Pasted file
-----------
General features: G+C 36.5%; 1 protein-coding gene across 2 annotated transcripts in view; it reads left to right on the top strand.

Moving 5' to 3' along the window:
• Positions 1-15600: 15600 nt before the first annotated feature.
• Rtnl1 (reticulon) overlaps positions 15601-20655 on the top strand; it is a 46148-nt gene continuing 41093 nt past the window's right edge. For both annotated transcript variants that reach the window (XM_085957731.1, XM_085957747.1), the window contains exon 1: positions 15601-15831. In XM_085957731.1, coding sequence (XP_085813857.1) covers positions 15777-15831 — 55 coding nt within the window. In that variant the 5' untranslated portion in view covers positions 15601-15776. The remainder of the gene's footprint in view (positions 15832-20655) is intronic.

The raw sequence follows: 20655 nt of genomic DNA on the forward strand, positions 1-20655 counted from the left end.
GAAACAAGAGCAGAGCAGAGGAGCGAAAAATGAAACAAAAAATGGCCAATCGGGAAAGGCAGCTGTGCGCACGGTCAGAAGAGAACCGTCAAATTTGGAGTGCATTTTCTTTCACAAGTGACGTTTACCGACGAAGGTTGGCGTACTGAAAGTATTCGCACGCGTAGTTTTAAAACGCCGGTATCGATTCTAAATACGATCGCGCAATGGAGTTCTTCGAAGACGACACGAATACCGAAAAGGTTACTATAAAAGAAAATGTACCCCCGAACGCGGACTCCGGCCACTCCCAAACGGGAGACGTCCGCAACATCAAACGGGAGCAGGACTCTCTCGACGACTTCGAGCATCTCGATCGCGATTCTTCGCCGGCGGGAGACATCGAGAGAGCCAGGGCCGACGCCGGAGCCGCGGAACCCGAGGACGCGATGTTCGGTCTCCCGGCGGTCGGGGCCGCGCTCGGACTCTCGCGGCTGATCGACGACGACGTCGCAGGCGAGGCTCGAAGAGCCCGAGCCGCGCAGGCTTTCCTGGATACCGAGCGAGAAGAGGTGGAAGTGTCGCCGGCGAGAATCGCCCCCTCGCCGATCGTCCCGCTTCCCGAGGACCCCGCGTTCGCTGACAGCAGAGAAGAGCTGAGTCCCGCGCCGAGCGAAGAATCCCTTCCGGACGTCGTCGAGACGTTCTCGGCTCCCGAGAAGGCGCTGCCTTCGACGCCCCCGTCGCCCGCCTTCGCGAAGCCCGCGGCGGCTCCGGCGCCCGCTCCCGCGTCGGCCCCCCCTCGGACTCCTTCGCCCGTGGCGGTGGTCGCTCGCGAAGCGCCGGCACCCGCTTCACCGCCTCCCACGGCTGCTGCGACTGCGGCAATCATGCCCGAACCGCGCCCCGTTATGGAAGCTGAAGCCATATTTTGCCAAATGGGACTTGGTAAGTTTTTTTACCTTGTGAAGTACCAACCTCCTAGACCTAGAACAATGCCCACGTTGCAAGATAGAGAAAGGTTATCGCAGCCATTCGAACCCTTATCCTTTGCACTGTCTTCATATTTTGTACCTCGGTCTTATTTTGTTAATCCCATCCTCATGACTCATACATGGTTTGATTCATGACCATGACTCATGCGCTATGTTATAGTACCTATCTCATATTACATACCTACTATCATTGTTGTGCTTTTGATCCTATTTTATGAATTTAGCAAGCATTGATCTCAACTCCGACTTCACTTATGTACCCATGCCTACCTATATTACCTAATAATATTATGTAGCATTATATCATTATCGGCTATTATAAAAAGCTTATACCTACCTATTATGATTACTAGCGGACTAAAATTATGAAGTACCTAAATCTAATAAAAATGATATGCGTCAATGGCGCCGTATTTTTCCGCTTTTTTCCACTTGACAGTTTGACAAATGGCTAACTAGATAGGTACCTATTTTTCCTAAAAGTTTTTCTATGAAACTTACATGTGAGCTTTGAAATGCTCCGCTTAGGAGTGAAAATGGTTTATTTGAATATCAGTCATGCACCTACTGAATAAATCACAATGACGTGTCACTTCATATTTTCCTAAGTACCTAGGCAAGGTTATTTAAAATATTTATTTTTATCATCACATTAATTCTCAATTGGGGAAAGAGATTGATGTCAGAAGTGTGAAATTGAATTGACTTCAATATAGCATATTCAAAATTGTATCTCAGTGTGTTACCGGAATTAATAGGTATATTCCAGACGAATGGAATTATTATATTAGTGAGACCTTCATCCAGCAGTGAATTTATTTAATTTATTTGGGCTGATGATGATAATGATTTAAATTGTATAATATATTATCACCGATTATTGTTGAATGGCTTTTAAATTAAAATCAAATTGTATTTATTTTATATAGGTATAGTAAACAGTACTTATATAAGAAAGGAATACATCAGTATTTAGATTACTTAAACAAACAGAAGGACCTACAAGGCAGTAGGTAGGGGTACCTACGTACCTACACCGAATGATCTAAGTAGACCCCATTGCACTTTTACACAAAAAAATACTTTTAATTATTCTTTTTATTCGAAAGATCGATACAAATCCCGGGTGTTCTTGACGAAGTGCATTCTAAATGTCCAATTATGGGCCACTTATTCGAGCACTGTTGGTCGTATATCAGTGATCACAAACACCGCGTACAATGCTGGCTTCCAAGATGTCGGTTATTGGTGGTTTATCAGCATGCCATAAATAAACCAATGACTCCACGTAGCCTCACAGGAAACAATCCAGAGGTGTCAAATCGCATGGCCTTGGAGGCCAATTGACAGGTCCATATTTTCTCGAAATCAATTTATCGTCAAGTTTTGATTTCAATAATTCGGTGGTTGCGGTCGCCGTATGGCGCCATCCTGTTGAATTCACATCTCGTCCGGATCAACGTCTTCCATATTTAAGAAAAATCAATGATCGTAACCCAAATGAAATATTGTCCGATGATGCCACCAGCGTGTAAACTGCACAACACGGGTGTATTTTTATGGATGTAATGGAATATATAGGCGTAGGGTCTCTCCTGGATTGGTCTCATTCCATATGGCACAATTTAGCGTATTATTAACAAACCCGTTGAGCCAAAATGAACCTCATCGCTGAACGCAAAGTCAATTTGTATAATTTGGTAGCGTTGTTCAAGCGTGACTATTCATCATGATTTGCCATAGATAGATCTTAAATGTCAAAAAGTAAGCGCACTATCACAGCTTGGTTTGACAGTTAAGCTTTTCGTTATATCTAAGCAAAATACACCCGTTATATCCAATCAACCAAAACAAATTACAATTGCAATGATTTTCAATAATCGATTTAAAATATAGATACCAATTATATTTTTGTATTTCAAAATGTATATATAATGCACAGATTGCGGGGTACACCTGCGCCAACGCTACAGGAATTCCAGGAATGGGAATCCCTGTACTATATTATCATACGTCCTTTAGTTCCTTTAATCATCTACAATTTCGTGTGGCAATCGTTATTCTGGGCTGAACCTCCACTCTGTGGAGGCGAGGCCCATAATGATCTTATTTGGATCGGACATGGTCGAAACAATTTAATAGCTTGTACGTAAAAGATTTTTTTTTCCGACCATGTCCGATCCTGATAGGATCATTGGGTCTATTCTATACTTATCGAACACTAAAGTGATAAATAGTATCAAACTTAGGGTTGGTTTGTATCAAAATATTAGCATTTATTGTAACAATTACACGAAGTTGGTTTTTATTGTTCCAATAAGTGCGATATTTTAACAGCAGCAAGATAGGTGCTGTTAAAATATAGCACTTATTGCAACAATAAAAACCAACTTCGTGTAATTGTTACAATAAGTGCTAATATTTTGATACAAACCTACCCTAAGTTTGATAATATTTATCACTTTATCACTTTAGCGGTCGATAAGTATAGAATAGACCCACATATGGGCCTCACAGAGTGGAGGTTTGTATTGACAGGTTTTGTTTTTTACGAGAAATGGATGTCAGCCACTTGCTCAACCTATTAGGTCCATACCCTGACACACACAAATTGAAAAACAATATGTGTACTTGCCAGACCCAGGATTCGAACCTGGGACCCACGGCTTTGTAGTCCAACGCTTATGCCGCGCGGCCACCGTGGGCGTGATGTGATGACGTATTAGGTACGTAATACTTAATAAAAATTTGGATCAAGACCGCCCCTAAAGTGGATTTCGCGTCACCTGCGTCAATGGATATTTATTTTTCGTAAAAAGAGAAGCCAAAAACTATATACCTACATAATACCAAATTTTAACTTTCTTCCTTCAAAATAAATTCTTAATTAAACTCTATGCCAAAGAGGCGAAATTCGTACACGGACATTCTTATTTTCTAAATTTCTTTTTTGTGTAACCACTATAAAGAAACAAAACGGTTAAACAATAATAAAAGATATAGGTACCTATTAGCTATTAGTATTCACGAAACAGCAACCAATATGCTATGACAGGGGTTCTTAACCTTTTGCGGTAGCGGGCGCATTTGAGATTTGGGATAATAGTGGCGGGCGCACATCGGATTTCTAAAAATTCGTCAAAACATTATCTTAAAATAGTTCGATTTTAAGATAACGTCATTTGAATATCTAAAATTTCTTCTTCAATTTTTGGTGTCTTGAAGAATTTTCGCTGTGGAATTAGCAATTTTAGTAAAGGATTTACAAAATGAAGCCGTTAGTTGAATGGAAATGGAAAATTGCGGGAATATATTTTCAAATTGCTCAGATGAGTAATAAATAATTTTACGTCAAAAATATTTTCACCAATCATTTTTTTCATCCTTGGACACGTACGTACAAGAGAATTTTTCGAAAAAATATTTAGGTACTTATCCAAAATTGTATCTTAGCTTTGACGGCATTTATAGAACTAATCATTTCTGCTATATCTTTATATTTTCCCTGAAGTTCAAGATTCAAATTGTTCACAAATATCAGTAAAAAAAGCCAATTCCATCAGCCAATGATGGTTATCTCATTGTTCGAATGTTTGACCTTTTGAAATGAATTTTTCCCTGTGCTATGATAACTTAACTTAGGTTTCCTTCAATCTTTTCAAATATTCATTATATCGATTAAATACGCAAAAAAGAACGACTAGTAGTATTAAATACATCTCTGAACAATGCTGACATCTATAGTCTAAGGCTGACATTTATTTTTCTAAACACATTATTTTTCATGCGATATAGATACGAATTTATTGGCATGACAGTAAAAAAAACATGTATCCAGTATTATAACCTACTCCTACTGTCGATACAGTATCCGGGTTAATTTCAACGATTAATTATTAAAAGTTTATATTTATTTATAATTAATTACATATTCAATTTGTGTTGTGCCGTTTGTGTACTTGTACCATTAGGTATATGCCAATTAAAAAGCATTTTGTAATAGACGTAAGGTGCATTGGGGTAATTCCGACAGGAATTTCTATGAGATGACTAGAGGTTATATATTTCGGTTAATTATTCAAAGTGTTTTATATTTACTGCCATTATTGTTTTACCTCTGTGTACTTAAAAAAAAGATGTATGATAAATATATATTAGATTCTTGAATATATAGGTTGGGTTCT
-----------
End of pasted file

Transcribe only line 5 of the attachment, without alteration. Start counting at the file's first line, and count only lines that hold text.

The raw sequence follows: 20655 nt of genomic DNA on the forward strand, positions 1-20655 counted from the left end.